Going through a divorce is not easy for anyone involved. Even when the parties agree to keep the process as amicable as possible, a divorce is emotionally, and often financially, draining on the parties. The best way to limit the emotional and financial drain caused by a divorce is to reach an agreement that resolves all issues as soon as possible. What happens if you and your spouse entered into a pre-nuptial agreement prior to the marriage? Does that eliminate the possibility of contested issues in the divorce? Do you still need to retain a divorce attorney if you signed a pre-nuptial agreement in anticipation of your marriage?
What Is a Pre-Nuptial Agreement?
A prenuptial agreement is a contract that two people enter into in anticipation of a pending marriage. The contract constitutes a legally enforceable plan for how the future spouses will divide up their assets if they divorce someday or if someone dies. The State of Tennessee does recognize a valid pre-nuptial agreement and courts will interpret and enforce a pre-nuptial agreements just as it would any other contract.
Limits to a Pre-Nuptial Agreement
Although a pre-nuptial agreement (PNA) can settle many of the issues that frequently come up in a divorce proceeding, there are limits to the reach of a PNA. Specifically, a PNA cannot settle issues relating to the minor children of the marriage, such as custody and child support. All decisions relating to the minor children of a marriage must be made with the “best interest of the child” as the guiding standard. Because there is no way to know what is in a child’s best interest ahead of time, the parties to a PNA cannot settle child-related matters in the agreement.
What Role Does a Pre-Nuptial Agreement Play in a Divorce?
When things work out as intended, a properly drafted and executed pre-nuptial agreement will be used to settle many of the issues that typically come up in a divorce. For example, the division of marital assets may already be decided because it was agreed to in the PNA. In that case, the details of the provisions within the PNA that relate to the division of marital assets will simply be made part of the Marital Settlement Agreement during the divorce.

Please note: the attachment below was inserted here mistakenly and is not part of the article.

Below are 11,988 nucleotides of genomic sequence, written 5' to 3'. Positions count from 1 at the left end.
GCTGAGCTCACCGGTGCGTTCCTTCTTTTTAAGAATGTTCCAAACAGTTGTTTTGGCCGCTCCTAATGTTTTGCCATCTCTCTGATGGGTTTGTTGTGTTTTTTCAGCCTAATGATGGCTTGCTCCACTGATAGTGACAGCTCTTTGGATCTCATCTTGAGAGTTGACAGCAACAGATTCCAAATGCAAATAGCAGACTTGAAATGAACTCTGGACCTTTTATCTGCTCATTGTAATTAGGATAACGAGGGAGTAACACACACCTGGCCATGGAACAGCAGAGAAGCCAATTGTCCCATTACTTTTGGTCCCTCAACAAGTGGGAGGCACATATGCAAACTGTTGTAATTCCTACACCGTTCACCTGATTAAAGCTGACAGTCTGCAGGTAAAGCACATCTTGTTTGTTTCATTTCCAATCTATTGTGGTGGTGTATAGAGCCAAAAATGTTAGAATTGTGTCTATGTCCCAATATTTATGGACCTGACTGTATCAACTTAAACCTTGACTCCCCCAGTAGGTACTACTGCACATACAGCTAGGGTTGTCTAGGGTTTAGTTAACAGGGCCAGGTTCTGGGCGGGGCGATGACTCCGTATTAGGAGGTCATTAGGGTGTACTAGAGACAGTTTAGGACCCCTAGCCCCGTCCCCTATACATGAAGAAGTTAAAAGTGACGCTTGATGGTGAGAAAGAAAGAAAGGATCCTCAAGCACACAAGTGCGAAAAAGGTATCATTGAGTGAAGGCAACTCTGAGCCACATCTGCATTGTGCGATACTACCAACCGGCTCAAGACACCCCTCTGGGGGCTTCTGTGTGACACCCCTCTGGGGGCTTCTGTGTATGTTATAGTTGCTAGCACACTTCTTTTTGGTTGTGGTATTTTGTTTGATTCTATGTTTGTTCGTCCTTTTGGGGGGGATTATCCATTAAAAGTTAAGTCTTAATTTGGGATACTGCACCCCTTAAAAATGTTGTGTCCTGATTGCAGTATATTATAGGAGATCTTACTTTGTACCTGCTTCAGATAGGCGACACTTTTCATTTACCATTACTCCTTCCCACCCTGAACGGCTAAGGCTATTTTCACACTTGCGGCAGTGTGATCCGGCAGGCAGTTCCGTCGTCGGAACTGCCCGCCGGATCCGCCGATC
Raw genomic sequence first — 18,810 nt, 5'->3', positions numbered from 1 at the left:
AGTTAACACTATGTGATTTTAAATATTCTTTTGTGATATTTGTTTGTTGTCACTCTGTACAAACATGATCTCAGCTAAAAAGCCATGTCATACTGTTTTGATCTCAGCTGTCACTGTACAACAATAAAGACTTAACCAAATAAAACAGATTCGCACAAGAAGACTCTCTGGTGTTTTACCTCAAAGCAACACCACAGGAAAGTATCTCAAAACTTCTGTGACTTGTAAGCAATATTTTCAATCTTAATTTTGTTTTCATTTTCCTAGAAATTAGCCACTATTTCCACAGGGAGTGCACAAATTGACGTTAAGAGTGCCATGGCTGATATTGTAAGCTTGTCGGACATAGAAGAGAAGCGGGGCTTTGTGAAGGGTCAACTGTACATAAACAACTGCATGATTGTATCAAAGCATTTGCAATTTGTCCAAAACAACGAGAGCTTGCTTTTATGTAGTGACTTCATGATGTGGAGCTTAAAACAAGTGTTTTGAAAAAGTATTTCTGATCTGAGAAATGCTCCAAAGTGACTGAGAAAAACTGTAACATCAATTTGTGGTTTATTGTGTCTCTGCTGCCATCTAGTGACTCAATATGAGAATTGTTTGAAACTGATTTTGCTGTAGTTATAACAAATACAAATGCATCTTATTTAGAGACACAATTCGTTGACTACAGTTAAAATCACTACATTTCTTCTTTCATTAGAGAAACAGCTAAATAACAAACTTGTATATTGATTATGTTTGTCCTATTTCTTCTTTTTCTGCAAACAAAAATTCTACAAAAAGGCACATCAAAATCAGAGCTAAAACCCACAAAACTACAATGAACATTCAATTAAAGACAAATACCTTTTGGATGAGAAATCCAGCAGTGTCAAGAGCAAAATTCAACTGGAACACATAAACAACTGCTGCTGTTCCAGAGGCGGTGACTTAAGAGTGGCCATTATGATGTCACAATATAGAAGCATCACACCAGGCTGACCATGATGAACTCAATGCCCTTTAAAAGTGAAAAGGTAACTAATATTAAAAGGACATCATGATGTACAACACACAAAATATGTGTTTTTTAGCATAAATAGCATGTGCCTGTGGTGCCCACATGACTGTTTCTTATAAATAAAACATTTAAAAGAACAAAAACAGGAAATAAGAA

Why Would I Still Need a Divorce Attorney?
The fact that you entered into a PNA prior to your marriage does not preclude the need for a divorce attorney when you decide to end the marriage. On the contrary, there are several reasons why you should retain the services of a divorce attorney as soon as you begin to contemplate divorce, including:
- The pre-nuptial agreement may be challenged. The validity of a PNA can be challenged just like any other contract. For a PNA to be enforceable, the parties executing the agreement must do so voluntarily and knowingly. Specifically, the parties must fully disclose their assets and financial situation before signing the agreement for that execution to be considered “knowingly.” When it comes time to enforce the agreement during the divorce, it is not uncommon for the validity of the agreement to be challenged. At that point, you will be litigating both the validity of the PNA and trying to negotiate your divorce. Clearly, you need a divorce attorney by your side.
- Issues relating to children are not included in the PNA. If you had children during the course of the marriage, you will need to decide on custody, visitation, and child support during the divorce. Since none of these are included in the PNA, the existence of the PNA does not preclude the need for an attorney.
- The PNA may have missed something. Your PNA could have overlooked something important. This is particularly likely if you used a “DIY” form instead of working with an experienced divorce attorney when you executed the agreement. Even if you did work with an attorney, it is entirely possible that something was overlooked or that circumstances have changed enough that the agreement no longer covers everything. Therefore, you need a divorce attorney during your divorce to ensure that all your rights are protected throughout the proceedings.
Contact a Tennessee Divorce Lawyer
If you have additional questions or concerns about a divorce in the State of Tennessee, it is in your best interest to consult with an experienced Tennessee divorce attorney as soon as possible. Contact the team at Bennett, Michael & Hornsby today by calling 615-898-1560 to schedule your appointment.
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